8 male birth control options are in development
Male Birth Control Options Right Now
Men can currently use condoms and vasectomy as male birth control methods in addition to abstaining from sexual activity. A method of barrier is the condom. They stop the sperm-containing semen from getting to the egg to fertilize it. A vasectomy is a surgical method of permanent male birth control. It hinders the passage of sperm produced in the testicles to the penis.
Exist other techniques?
For birth control, the withdrawal approach is not effective. The rate of failure is high. There are numerous birth control options for women. The search for novel forms of male birth control is now underway. The following are the two main research axes: Hormonal birth control for men. synthetic hormones with the ability to successfully and safely halt sperm production. Birth control for men without hormones. Other methods can prevent healthy sperm from reaching a woman’s vagina.
Required male birth control
Any birth control method needs to be reversible, trustworthy, and have a very low rate of unplanned pregnancies. While triptolide and gossypol are effective, they have the potential to permanently reduce sperm counts.
Reliable and swiftly reversible, with few minor side effects, no influence on libido, easy to take or use, accessible, and affordable are some crucial characteristics of male birth control.
1. Injections of testosterone
The pituitary hormones that instruct the testes to make sperm are prevented from being released by this hormone. Injections given weekly or monthly lower sperm levels and prevent conception.
Pain at the injection site, acne, weight gain, abnormal blood cholesterol levels, and psychological affects are all side effects of these hormonal birth control injections.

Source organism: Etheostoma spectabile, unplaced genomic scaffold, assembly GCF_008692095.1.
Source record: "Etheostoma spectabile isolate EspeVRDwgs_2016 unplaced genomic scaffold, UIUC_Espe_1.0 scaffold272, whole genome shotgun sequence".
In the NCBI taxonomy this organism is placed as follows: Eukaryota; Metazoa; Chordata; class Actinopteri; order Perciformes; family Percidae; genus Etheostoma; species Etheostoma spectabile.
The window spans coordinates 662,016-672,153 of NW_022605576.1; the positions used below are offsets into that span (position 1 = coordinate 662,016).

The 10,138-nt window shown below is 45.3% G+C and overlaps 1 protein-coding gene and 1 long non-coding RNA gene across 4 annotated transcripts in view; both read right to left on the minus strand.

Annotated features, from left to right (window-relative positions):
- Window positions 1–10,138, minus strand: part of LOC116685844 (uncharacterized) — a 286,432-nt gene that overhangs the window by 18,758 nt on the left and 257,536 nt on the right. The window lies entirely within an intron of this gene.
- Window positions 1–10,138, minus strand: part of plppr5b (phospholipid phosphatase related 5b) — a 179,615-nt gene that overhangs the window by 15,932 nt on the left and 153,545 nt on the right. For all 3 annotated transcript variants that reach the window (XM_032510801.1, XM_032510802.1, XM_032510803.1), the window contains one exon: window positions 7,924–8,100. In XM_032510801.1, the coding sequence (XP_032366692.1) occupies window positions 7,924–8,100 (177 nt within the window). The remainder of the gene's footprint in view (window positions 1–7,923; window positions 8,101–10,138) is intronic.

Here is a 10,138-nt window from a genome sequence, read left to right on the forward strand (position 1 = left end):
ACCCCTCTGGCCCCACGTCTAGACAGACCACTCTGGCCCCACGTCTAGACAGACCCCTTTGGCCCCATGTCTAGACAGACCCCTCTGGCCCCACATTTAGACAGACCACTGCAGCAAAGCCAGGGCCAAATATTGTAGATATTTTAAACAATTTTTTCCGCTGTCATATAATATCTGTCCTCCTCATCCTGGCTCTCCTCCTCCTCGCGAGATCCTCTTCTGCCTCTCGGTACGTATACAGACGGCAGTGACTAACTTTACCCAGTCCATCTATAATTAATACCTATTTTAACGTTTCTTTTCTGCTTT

Studies have also demonstrated that testosterone used alone is less efficient than testosterone combined with progestin, a hormone similar to progesterone.
2. Gel contraceptive hormones
You use this gel on your skin every day. It is absorbed and stops the development of sperm. Name of the gel is NES/T.
The ingredients in this gel are testosterone (T) and nestorone (NES). Nestorone is a progesterone-like hormone that inhibits sperm production by acting on the testes. Male hormone testosterone is used to maintain libido.
3. Combination hormonal injections
Long-acting hormones are combined in these injections. One such is testosterone undecanoate (TU) and nortestosterone enanthate (NETE).
These injections have been tested at intervals of six and eight weeks. They substantially lower sperm production. Localized pain at the injection site, acne, muscle soreness, and mood fluctuations are all possible side effects.
4. GnRH antagonists with testosterone
Antibodies to gonadotropin-releasing hormone (GnRH) block the pituitary hormones that stimulate sperm production in the testes. They effectively stop the creation of sperm.
GnRH antagonists are pricey and need to be injected frequently. Degarelix is a long-acting medication that is now the subject of research.
5. The Male Hormone Pill
As much as injections, hormonal birth control for men has been tried. Oral testosterone preparations are hazardous or require multiple dosages per day, which is not feasible.
A novel testosterone-like drug is called dimethandrolone undecanoate. It is available as a pill. It effectively halts the synthesis of sperm.
Weight gain, an increase in hemoglobin, and changes in blood lipid levels are side effects.
6. Natural Birth Control — RISUG
Reversible Sperm Inhibition Under Guidance is referred to as RISUG. The tubes that sperm leaves the testes are known as the vas deferens. These tubes are severed during vasectomy surgery.
A substance is injected into the vas deferens during RISUG, which is distinct. This closes the tubes and kills any sperm that comes in contact with them. Your doctor removes the inhibiting chemical with another chemical when you want to become pregnant.
7. Intravenous Contraception (IVD)
The intra-vas device (IVD) is a similar technique. This apparatus is inserted into the vas deferens by your doctor. It screens the sperm and stops conceptions.
Studies examining the usefulness and safety of IVD are still in the experimental stage.
8. Vaccine for birth control
Sperm contain the protein eppin. Using a vaccination that targets this protein, sperm levels have been successfully decreased. GnRH and FSH (follicle-stimulating hormone) are further candidates for inclusion in a birth control vaccine.
The birth control vaccine is not reversible in some men. This vaccine also needs frequent booster doses and is not fully dependable.